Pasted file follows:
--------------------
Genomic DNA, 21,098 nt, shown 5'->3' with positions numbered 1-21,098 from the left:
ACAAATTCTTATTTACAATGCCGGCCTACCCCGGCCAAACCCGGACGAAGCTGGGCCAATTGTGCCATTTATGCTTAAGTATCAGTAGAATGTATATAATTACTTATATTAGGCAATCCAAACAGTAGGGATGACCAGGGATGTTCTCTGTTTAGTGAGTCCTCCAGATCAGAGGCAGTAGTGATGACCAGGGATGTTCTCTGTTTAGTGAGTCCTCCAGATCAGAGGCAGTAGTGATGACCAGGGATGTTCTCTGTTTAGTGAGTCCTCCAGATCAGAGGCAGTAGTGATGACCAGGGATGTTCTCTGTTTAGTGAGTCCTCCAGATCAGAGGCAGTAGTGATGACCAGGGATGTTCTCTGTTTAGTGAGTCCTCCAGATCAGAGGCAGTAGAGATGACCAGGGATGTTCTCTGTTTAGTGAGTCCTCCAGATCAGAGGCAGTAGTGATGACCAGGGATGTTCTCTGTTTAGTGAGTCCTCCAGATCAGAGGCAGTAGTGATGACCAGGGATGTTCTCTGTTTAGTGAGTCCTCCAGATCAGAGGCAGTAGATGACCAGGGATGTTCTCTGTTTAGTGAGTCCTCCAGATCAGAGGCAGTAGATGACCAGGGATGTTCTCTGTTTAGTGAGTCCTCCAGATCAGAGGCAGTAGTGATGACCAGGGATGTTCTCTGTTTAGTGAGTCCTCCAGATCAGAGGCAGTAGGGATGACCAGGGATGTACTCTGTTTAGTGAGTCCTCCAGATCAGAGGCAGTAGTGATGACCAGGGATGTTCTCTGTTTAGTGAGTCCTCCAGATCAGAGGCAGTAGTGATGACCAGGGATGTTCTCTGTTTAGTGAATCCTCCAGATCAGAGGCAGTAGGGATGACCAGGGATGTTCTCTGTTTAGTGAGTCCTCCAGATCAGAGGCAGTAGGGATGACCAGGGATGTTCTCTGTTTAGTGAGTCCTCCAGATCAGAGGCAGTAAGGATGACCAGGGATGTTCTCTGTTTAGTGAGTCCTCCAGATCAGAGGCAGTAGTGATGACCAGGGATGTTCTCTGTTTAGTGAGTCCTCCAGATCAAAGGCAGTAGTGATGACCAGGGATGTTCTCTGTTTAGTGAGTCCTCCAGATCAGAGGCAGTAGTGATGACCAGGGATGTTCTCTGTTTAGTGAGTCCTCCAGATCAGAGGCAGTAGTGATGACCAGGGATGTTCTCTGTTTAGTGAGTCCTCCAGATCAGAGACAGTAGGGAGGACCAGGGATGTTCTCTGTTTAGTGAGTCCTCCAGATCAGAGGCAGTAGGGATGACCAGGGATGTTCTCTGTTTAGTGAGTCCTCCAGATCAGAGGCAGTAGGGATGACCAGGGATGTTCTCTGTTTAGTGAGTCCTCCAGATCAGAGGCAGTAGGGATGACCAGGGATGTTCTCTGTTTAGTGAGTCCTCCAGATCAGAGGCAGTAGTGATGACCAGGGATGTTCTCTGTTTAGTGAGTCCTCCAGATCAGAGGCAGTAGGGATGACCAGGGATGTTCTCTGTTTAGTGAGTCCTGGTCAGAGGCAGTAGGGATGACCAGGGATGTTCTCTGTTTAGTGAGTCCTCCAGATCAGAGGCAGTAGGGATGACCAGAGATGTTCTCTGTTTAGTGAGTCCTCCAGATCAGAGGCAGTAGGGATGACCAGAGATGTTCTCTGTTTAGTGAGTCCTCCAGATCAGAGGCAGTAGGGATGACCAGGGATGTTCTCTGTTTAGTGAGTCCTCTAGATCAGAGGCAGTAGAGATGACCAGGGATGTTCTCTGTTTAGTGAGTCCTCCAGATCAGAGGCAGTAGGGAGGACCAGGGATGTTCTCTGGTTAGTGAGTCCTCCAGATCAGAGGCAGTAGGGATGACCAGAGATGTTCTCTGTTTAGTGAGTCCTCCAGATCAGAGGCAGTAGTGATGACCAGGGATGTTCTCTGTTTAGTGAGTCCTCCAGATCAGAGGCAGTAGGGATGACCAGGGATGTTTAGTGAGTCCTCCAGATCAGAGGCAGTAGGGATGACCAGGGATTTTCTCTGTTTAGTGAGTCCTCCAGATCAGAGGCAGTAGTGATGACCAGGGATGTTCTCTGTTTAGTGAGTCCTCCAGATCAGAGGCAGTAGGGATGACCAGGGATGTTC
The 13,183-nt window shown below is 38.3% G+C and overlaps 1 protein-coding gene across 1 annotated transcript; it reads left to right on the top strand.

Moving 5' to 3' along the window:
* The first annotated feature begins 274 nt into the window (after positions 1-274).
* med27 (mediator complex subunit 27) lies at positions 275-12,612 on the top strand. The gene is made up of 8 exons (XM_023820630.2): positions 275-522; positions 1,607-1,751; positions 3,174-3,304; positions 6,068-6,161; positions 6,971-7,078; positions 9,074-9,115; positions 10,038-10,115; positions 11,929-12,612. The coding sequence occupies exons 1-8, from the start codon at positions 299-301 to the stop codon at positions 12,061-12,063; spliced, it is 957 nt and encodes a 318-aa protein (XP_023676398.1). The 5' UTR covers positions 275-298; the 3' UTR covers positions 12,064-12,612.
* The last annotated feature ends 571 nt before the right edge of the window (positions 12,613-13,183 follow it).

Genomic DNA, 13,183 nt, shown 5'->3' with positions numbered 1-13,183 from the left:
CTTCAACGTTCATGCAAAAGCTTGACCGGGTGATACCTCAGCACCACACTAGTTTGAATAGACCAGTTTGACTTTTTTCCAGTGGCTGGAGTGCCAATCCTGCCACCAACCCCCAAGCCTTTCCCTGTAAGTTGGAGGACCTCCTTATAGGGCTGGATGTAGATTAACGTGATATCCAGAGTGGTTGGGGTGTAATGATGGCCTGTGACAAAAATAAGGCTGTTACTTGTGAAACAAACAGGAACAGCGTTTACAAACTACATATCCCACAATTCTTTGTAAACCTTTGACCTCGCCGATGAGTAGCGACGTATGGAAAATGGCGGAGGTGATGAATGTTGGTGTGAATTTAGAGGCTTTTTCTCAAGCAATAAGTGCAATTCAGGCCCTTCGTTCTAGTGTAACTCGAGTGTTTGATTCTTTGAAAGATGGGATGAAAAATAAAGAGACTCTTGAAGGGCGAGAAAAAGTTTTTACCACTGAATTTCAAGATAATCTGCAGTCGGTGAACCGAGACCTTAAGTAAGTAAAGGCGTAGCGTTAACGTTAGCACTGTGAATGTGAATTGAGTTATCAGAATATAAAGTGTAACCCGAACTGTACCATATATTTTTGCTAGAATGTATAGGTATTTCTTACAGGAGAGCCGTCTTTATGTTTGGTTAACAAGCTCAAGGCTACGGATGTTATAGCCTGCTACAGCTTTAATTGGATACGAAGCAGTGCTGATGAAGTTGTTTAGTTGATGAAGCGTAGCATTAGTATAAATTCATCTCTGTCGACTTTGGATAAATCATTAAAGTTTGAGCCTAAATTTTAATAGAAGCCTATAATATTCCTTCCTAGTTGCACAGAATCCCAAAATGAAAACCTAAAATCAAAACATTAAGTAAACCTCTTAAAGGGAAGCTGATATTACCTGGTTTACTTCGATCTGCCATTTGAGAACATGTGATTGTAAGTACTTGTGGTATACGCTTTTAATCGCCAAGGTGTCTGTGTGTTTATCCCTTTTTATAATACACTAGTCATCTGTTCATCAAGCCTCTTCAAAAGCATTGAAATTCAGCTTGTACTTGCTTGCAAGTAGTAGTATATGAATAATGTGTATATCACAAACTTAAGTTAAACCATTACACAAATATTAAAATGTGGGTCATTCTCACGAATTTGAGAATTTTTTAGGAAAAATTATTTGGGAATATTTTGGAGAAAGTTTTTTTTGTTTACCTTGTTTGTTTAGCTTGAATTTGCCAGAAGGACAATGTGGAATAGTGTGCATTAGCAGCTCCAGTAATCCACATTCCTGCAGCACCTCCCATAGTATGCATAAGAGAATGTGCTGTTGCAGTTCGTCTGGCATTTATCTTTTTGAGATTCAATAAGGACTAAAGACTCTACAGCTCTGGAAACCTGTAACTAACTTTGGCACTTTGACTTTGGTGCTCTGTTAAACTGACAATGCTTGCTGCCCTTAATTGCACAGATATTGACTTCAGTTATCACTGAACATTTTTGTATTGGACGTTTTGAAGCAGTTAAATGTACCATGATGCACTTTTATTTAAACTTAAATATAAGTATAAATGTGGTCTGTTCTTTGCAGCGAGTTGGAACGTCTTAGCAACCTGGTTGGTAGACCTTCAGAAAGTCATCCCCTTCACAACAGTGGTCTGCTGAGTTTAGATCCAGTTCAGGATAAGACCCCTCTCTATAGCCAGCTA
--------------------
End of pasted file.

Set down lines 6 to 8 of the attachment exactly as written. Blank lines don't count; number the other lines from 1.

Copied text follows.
* med27 (mediator complex subunit 27) lies at positions 275-12,612 on the top strand. The gene is made up of 8 exons (XM_023820630.2): positions 275-522; positions 1,607-1,751; positions 3,174-3,304; positions 6,068-6,161; positions 6,971-7,078; positions 9,074-9,115; positions 10,038-10,115; positions 11,929-12,612. The coding sequence occupies exons 1-8, from the start codon at positions 299-301 to the stop codon at positions 12,061-12,063; spliced, it is 957 nt and encodes a 318-aa protein (XP_023676398.1). The 5' UTR covers positions 275-298; the 3' UTR covers positions 12,064-12,612.
* The last annotated feature ends 571 nt before the right edge of the window (positions 12,613-13,183 follow it).

Genomic DNA, 13,183 nt, shown 5'->3' with positions numbered 1-13,183 from the left: